Now the southern economies are strapped with a mountain of unpayable debt and unsustainable budgets. Production costs need to drop up to 30% to be competitive with the northern counterparts. Internal adjustment through wage cuts, pension reductions, and benefit cutbacks will not work. The populace is turning increasingly and inappropriately socialist while those responsible for the financial mismanagement seem to go unscathed. A coordinated exit from the euro and an immediate devaluation is inevitable. Those institutions that benefited so greatly from the old order need to face the inevitable losses.

“Exit is the cleanest way to “re-balance Europe” and end the deflationary bias in the system. This may mean “crystalising losses” but they already exist in any case.”

“Unilateral exit states would spring a “Saturday surprise”, suddenly reverting to the Drachma, Escudo, etc. Euro notes would be stamped with national insignia. Capital controls would be imposed, with a bank holiday.”

“Local jurisdiction debt would be switched to the new currency under Lex Monetae. More than 90pc of Greek, Portuguese and Spanish state debt is under national law.” Read here for more

The partial breakup of the Euro is not the end. It is the beginning. The history of capitalism is full of panics. Currency exits have happened before and devaluations are commonplace. Quick and immediate pain and a reset to growth is the answer. The current path of denial and grinding agony is not. Read here for more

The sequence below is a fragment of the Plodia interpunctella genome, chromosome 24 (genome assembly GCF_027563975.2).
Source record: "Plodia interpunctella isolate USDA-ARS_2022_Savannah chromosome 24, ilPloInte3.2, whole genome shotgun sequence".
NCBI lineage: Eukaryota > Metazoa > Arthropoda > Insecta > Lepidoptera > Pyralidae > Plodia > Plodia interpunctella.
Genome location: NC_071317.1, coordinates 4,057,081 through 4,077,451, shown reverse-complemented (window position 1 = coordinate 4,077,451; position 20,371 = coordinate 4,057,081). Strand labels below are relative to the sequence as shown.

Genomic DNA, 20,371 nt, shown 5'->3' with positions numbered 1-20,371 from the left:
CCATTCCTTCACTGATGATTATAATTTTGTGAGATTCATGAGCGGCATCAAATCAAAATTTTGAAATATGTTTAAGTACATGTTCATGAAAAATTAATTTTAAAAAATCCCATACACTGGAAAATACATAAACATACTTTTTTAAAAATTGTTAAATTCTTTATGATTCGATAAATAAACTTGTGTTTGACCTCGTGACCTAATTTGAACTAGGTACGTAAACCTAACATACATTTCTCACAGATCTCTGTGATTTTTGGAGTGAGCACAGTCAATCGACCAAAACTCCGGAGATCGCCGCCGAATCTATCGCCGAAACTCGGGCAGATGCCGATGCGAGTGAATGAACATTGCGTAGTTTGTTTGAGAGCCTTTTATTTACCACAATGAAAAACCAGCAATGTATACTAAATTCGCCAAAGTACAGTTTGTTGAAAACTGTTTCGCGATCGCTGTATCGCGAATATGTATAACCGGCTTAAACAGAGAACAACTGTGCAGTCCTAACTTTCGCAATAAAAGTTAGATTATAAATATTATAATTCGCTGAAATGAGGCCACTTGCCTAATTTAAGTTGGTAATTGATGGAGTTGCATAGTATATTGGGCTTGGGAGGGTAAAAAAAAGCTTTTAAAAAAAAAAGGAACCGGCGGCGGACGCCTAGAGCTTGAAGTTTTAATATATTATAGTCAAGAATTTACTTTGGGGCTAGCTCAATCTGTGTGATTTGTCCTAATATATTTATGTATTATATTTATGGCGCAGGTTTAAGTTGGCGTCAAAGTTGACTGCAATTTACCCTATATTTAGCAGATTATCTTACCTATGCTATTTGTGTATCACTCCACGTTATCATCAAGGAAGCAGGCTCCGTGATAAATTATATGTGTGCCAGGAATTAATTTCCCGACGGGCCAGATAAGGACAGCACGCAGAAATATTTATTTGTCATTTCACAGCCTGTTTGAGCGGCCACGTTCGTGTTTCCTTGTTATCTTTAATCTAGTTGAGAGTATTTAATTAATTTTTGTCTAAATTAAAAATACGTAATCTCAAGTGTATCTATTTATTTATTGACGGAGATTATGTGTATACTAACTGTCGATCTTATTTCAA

Too Good Not to Share

Mohamed El-Erian, the head of PIMCO, recently delivered this lecture at the St. Louis Fed. Here are two passages from his conclusion:

“After diffusing a material threat of a global depression, central banks in the advanced economies did a good job in maintaining a certain status quo in the midst of too much debt, too little growth, too much inequality, and a historic global economic realignment. Critically, they succeeded in their overwhelming priority of avoiding an economic depression.”

“Where the global economy goes from here will depend less on the actions of central banks and more on whether others, including other government agencies and private sector participants that have the ability to act but lack sufficient willingness to do so, finally step up to the plate. Only with the supportive actions of others can central banks pivot – away from using the unsustainable to sustain the unsustainable, and toward a better equilibrium for them and for the global economy (i.e., sustainability).”

View the complete transcript

He believes it is possible that our country’s leaders can put us on a ‘sustainable fiscal trajectory’ of manageable debt and modest economic prosperity. It is refreshing to read some guarded optimism from an informed and honest scholar such as Dr. El-Erian.